Arcata City Council candidate Michael Winkler puts ideals to work

Patrick Evans
Mad River Union

ARCATA – Arcata City Councilmember and former Mayor Michael Winkler can often be found scrubbing, scrapping and spraying away graffiti from the shopfronts and alleyways of downtown Arcata.

“I started about a year and a half ago, I’ve removed thousands of stickers,” Winkler said.

It’s one of many projects to improve Arcata that Winkler has undertaken in his eight years as a councilmember, a record he hopes to continue if re-elected this November.

On his list of issues to tackle in the future are shutting down butane hash oil labs, expanding the Arcata Community Forest, improving bus services out of the county and building clean and sober houses for Arcata’s homeless community.

Michael Winkler

Michael Winkler

Winkler said he also hopes to serve as chair of the Redwood Coast Energy Authority and bring manufacturing jobs in alternative energy such as wind or solar power into the county.

Winkler moved to Arcata in 1997 to earn a degree in Environmental Resources Engineering at Humboldt State. He worked for 25 years as an electronics engineer in Chicago and the Bay Area and is currently a co-owner of an energy consulting business.

Winkler originally ran for City Council in 2008 with the intent to improve Arcata’s bus services and encourage bicycling and walking over driving.

He served on the Humboldt Transit Authority for seven years, helping to expand bus service to the rest of the county and increasing routes from one an hour to one every half hour.

Winkler is probably best known for his work to crack down on grow houses in Arcata’s neighborhoods.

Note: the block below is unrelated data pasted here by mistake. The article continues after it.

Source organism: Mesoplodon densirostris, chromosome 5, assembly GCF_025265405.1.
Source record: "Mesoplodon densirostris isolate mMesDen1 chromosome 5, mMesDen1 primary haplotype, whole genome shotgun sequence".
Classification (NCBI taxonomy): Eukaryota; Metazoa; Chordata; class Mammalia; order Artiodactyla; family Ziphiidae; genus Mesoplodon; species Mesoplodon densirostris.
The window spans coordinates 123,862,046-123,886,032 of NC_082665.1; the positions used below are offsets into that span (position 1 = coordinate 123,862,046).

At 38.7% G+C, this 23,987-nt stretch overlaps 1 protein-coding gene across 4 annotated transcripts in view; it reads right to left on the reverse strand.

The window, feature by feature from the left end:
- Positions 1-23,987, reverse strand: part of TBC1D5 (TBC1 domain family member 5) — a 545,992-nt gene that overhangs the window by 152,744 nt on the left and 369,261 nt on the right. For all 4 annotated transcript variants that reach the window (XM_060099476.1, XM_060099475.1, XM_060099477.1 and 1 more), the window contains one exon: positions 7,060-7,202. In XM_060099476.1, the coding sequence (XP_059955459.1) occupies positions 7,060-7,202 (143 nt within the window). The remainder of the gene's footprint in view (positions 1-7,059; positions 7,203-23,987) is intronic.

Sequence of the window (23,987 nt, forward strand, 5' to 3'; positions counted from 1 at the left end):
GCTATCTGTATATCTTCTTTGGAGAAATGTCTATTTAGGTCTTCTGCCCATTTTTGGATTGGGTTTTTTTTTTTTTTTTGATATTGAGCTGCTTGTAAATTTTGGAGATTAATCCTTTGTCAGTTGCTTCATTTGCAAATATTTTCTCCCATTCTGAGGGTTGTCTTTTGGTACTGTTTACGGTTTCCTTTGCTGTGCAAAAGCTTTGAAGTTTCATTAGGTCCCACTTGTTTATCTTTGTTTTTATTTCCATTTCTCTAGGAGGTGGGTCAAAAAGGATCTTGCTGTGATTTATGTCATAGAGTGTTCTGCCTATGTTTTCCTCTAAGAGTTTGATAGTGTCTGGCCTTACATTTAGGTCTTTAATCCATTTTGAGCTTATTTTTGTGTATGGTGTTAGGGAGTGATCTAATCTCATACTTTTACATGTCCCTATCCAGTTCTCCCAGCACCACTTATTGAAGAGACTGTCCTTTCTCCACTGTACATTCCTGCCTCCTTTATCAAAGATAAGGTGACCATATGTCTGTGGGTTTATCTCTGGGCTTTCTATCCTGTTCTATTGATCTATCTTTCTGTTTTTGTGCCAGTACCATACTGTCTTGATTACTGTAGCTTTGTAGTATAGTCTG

“I learned how concerned people were about indoor marijuana grows, home invasions, and attack dogs in yards,” Winkler said.

He said he took a lead role in an effort to drive indoor marijuana growers of Arcata’s neighborhoods by creating a 45 percent tax on excessive electricity use. In 2012, the tax passed as a ballot measure with 70 percent of the vote.

“In the past five years we’ve gone from something like 1,250 large-scale grow houses, down to about 60 now,” Winkler said.

“I’ve seen a very marked change, I’ve see more young families and small children, in a way that I never saw before. It’s much more relaxed, people felt like they were under siege before, now neighborhoods feel like neighborhoods.”

Winkler said the issue he has been least successful pursuing was opposing contributions to the city from the Blue Lake Casino.

“I’m adamantly opposed to gambling; it’s an attack on the poor, it advertises the possibility of riches and, for some people, it’s addictive,” Winkler said.

Winkler proposed to the City Council in 2014 that Arcata stop taking money from the casinos. He feels it is inappropriate for the city government to benefit from what he considers a harmful enterprise.

“Nobody else on the council supported me, it was just like ‘okay you said that, but we’re not interested’.”

Winkler said he hopes his record of successful projects will convince voters to re-elect him in November. He said his accomplishments have depended on his ability to work with the community and represent both liberals and conservatives.

“I find common ground with people, which is why I think I’ve been effective and had a council that works by consensus and less by confrontation and passing things by narrow margins.”


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